5. Bad Girls of the Bible

    Bad Girls of the Bible

    And What We Can Learn from Them

    Runtime: 9.27 Hrs. - Unabridged
    Regular Price: $14.98 Member Price: $11.98 (or 3 credits)
    Regular Price: $14.98 Member Price: $11.98 (or 3 credits)
    Ten of the Bible’s best-known femmes fatales parade across the pages of Bad Girls of the Bible with situations that sound oh-so-familiar. Eve had food issues. Potiphar’s Wife and Delilah had man trouble. Lot’s Wife and Michal couldn’t let go of the past, Sapphira couldn’t let go of money, and Jezebel couldn’t let go of anything. Yet theWoman at the Well had her thirst quenched at last, while Rahab and the Sinful Woman left their sordid histories behind. Let these Bad Girls show you why studying the Bible has never been more fun! “When she was perfect, beautiful, and innocent, I found no toehold where I could connect with Eve. When she was tempted by her flesh, humbled by her sin, and redeemed by her God, I could sing out, ‘Oh, sister Eve! Can we talk?’” —from Bad Girls of the Bible
    Learn More
  6. The Miracle of the Kurds

    The Miracle of the Kurds

    A Remarkable Story of Hope Reborn In Northern Iraq

    Runtime: 5.1 Hrs. - Unabridged
    Regular Price: $14.98 Member Price: $11.98 (or 3 credits)
    Regular Price: $14.98 Member Price: $11.98 (or 3 credits)
    Kurdistan is what America wanted Iraq to be. It’s America’s reward.Hundreds of thousands of Kurds were murdered under the tyrannical regime of Saddam Hussein. Some four thousand Kurdish villages were destroyed. Betrayed again and again by the nations of the world, the Kurds were as decimated as any people in history.Then came the Kurdish Miracle, that combination of ancient wisdom and modern economic genius that is now making the Kurdish homeland one of the most prosperous places on earth. Many experts predict that this homeland will soon be the world’s newest nation.Stephen Mansfield witnessed much of this history. In this audio book, he has turned the skills that have made him a New York Times best-selling author upon the Kurdish story. He has captured the agony and the determination, the horror and the genius of one of the most remarkable stories of our time.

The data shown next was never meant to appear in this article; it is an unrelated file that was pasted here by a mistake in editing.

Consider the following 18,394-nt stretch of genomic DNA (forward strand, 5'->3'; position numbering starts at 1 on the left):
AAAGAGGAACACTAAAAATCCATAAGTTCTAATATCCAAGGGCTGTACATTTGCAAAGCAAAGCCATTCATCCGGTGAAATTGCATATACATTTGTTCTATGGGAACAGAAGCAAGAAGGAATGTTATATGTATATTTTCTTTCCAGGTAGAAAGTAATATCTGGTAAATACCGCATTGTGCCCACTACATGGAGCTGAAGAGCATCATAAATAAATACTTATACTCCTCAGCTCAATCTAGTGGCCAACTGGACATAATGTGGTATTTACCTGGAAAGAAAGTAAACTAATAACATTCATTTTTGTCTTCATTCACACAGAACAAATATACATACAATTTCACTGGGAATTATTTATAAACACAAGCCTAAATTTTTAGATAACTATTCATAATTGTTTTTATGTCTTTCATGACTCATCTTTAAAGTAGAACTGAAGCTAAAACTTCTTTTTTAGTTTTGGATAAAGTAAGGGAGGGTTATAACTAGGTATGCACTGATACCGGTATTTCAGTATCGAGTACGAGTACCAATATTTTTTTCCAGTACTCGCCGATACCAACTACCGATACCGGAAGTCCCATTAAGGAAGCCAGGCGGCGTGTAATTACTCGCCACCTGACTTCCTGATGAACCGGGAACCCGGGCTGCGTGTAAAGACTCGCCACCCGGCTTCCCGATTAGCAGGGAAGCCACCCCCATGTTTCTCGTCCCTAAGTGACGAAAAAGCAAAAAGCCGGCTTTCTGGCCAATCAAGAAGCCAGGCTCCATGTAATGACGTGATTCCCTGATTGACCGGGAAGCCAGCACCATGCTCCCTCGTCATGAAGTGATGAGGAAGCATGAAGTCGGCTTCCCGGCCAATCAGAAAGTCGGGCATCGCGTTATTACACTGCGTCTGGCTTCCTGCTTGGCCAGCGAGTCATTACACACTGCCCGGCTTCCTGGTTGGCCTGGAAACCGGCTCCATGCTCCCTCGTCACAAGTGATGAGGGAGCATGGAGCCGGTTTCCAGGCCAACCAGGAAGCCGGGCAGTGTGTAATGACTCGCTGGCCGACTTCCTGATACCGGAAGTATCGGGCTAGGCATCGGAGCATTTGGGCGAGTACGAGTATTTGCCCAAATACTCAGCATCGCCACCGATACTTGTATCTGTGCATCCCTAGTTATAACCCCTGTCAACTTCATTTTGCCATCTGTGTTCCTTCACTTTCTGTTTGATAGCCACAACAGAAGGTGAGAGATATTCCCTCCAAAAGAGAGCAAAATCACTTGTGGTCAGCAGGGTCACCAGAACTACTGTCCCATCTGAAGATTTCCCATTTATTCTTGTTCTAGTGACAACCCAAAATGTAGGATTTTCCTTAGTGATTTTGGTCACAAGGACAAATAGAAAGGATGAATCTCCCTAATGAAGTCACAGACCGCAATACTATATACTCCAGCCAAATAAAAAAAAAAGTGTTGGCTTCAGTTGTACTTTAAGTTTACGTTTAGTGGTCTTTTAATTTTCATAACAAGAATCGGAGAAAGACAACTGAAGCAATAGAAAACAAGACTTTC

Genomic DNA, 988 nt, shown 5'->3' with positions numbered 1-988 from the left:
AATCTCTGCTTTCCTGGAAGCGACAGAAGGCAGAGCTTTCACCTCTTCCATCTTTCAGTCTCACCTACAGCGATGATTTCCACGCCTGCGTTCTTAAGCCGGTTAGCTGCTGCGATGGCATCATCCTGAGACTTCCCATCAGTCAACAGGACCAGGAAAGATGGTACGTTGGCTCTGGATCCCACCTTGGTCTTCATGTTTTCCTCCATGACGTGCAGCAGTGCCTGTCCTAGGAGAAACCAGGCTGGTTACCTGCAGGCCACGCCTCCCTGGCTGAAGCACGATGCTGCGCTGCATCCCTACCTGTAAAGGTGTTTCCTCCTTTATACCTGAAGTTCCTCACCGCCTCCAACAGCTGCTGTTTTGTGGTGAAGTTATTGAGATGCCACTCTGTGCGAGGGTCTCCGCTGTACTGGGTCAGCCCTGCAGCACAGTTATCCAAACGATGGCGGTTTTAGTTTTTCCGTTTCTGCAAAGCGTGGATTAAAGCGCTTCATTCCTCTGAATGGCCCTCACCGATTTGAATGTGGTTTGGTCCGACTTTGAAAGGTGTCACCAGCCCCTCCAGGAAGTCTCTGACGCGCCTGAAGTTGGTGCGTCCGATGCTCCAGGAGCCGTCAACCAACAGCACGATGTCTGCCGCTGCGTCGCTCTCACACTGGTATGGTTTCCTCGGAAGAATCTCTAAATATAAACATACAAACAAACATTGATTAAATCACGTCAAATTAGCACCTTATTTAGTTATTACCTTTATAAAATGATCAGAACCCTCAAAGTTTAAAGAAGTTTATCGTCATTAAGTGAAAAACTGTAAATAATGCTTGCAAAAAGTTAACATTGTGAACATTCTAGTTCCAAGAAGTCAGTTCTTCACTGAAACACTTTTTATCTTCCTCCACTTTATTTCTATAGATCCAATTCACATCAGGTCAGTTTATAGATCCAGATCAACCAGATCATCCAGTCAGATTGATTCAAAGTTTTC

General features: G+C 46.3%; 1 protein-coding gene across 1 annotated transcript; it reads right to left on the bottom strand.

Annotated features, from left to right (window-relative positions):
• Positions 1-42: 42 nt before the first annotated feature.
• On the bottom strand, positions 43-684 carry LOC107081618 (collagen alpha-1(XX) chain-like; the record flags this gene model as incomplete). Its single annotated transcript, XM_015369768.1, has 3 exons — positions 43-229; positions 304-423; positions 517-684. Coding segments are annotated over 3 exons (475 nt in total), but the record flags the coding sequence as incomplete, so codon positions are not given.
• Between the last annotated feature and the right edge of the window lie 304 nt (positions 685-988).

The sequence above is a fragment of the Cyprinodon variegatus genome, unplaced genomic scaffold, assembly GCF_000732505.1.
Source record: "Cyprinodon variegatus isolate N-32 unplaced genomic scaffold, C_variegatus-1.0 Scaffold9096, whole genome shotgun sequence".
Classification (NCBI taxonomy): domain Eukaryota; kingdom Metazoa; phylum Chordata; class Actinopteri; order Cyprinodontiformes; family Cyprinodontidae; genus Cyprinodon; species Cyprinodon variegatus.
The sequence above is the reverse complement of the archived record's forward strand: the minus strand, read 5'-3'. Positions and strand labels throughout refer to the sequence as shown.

Learn More
  7. The Truth War

    The Truth War

    Fighting for Certainty in an Age of Deception

    Narrator: John MacArthur
    Runtime: 3.7 Hrs. - Abridged
    Regular Price: $14.99 Member Price: $11.99 (or 3 credits)
    Regular Price: $14.99 Member Price: $11.99 (or 3 credits)
    Right now, Truth is under attack, and much is at stake. Christians are caught in the crossfire of alternative Christian histories, emerging faulty texts, and a cultural push to eliminate absolute Truth altogether. As a result, many churches and Christians have been deceived. Worse still, they propagate the deception that poses itself as Truth! In The Truth War John MacArthur reclaims the unwavering certainty of God's Truth and anchors Christians in the eternal, immovable promises that are found in His Word.
    Learn More
  8. Total Truth

    Total Truth

    Liberating Christianity from Its Cultural Captivity

    Narrator: Kate Reading
    Runtime: 17.75 Hrs. - Unabridged
    Regular Price: $16.98 Member Price: $13.58 (or 3 credits)
    Regular Price: $16.98 Member Price: $13.58 (or 3 credits)
    In Total Truth, Nancy Pearcey offers a razor-sharp analysis of the split between public and private, fact and feelings.
    Learn More
  9. Mars Hill Audio Journal, Volume 121

    Mars Hill Audio Journal, Volume 121

    Narrator: Ken Myers
    Runtime: 1.93 Hrs. - Unabridged
    Regular Price: $8.98 Member Price: $7.18 (or 2 credits)
    Regular Price: $8.98 Member Price: $7.18 (or 2 credits)
    Guests on Volume 121: Daniel Gabelman, on how George MacDonald’s celebration of the “childlike” promotes levity and a joyful sense of play; Curtis White, on the troubling enthusiasm for accounts of the human person that reduce us to meat and wetware; Michael Hanby, on why there is no “neutral” science; Alan Jacobs, on why the Book of Common Prayer has lived such a long and influential life; James K. A. Smith, on how some movements in modern philosophy provide resources for recovering an appreciation for the role of the body in knowing the world; Bruce Herman and Walter Hansen, on Herman’s paintings and how conversing about works of art enables us to grow in understanding the non-verbal meaning they convey
    Learn More

List Grid

Set Ascending Direction

1-9 of 195

Page:
  1. 1
  2. 2
  3. 3
  4. 4
  5. 5